Next up is a highly articulate, well-presented (and spoiler-heavy) 36-minute visual essay on the film from critic Virginie Selavy, who wrote a glowing review for the film in "Electric Sheep" magazine. Describing the film as "theatre of cruelty", citing Alexandro Jodorowsky and the Marquis de Sade as its primary influences, she dissects key scenes and talks about how "sex, birth and death are intimately linked". This is an excellent companion piece to the film and comes highly recommended.

Minter is on hand for an enjoyable, candid 18-minute interview about the process of writing, designing and shooting the film. He's a young looking fellow, which took me by surprise for some reason, and is prone to wearing sunglasses indoors. I'm not going to hold that against him ...

The three principal players turn up next, all discussing their characters and experiences on the shoot with enthusiasm. Hernandez is given 20 minutes of screen time; Evoli and Gamaliel get 13 minutes each. Praise is heaped upon Minter, of course. Issues of sex and the film's themes are mulled over in open fashion. Hernandez's grin is almost as wide in reality as it is on film. Gamaliel is barely recognisable without the full head of curly locks he sported in the film.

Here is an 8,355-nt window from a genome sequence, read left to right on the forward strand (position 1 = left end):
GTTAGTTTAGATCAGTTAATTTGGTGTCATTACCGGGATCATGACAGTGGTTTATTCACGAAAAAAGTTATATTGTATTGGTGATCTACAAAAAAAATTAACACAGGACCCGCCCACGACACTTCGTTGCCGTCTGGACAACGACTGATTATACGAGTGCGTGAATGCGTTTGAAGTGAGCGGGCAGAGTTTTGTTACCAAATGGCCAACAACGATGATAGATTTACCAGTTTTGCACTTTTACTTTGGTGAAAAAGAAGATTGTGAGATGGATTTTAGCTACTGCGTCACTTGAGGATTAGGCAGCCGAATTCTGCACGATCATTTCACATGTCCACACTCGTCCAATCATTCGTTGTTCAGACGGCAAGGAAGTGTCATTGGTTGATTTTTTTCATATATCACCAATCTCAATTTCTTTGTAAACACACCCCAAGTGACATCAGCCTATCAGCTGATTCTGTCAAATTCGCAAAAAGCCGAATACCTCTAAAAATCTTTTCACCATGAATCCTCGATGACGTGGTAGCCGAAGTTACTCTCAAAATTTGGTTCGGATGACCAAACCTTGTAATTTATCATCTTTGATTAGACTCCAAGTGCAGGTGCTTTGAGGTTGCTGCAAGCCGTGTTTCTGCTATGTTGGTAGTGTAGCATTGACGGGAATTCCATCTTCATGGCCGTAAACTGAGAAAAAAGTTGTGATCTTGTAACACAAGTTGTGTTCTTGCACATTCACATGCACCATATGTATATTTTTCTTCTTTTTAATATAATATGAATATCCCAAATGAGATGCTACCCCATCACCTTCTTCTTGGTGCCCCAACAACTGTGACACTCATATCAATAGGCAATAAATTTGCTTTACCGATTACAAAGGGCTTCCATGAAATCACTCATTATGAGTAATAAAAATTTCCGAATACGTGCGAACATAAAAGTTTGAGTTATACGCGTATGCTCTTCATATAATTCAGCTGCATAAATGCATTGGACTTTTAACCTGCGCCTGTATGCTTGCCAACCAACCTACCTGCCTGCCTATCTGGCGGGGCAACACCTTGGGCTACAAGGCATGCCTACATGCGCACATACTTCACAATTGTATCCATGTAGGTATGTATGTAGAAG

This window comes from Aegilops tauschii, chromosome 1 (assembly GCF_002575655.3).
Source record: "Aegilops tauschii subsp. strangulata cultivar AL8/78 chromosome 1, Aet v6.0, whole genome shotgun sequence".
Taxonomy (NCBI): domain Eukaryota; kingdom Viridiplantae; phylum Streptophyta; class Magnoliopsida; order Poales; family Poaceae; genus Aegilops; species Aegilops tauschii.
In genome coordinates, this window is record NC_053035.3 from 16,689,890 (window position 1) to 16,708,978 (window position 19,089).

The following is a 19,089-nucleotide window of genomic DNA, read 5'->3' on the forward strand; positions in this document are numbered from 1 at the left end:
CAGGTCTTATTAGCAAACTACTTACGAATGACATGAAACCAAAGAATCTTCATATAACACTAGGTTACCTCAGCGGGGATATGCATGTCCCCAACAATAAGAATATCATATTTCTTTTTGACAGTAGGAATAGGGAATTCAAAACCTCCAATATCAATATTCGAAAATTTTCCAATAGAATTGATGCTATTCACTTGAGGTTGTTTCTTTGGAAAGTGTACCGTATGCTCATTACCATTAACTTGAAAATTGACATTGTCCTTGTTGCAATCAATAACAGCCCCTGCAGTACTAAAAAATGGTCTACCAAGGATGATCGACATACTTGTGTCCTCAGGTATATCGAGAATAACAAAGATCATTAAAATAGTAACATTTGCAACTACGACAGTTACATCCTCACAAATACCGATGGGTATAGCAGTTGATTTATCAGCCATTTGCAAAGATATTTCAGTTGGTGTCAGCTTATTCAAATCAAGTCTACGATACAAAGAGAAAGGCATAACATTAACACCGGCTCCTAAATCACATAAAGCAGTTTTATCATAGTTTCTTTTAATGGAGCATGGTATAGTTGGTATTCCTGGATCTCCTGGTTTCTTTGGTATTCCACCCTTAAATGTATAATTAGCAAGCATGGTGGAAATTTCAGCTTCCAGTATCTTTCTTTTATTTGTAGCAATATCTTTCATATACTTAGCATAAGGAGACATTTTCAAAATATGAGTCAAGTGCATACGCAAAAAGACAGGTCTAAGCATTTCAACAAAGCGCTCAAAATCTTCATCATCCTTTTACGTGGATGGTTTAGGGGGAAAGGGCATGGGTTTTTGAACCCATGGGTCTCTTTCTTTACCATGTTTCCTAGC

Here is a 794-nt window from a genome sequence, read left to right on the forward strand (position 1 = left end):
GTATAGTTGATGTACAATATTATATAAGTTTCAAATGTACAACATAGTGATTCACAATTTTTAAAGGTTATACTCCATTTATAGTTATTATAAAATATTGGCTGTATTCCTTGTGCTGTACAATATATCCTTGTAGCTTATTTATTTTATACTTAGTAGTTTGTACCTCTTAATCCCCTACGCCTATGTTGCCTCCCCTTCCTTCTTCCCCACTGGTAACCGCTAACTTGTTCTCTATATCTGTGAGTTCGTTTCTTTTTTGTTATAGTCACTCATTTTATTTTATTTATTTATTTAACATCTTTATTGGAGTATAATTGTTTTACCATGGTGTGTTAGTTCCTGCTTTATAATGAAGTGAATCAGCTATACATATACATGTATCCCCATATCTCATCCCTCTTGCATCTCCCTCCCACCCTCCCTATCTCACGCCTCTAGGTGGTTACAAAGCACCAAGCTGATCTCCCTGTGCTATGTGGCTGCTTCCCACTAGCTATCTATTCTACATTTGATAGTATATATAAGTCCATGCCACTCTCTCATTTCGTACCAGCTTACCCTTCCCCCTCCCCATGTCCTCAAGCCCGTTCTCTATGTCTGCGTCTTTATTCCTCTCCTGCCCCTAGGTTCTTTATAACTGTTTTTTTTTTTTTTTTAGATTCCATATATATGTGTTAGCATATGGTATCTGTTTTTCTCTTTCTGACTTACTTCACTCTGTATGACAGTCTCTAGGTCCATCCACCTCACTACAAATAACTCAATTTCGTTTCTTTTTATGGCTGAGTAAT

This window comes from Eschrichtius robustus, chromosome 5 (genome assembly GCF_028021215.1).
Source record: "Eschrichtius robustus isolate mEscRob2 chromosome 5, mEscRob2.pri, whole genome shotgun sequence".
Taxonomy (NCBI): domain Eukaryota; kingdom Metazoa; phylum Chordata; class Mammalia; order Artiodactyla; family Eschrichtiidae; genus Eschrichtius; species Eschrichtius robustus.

Of the interviews above, all except the Evoli one are conducted in Spanish with English subtitles. Evoli's interview is conducted in English.

An adroitly edited 89-second trailer follows.

Finally we get a handsomely mounted gallery of 30 behind-the-scenes photos. The shoot appears to have been a jovial one.

Although unavailable for review purposes, this release also comes with double-sided reversible cover artwork and - in the first pressing only - an illustrated collectors' booklet featuring an essay by Anton Bitel and notes from one of the film's producers.

WE ARE THE FLESH won't be for everyone. But if you like films that challenge you to think about their themes, as opposed to ones that handily spell everything out for you, then this may well be worth your time. It's served very well by Arrow's impressive blu-ray.

Review by Stuart Willis

Released by Arrow Video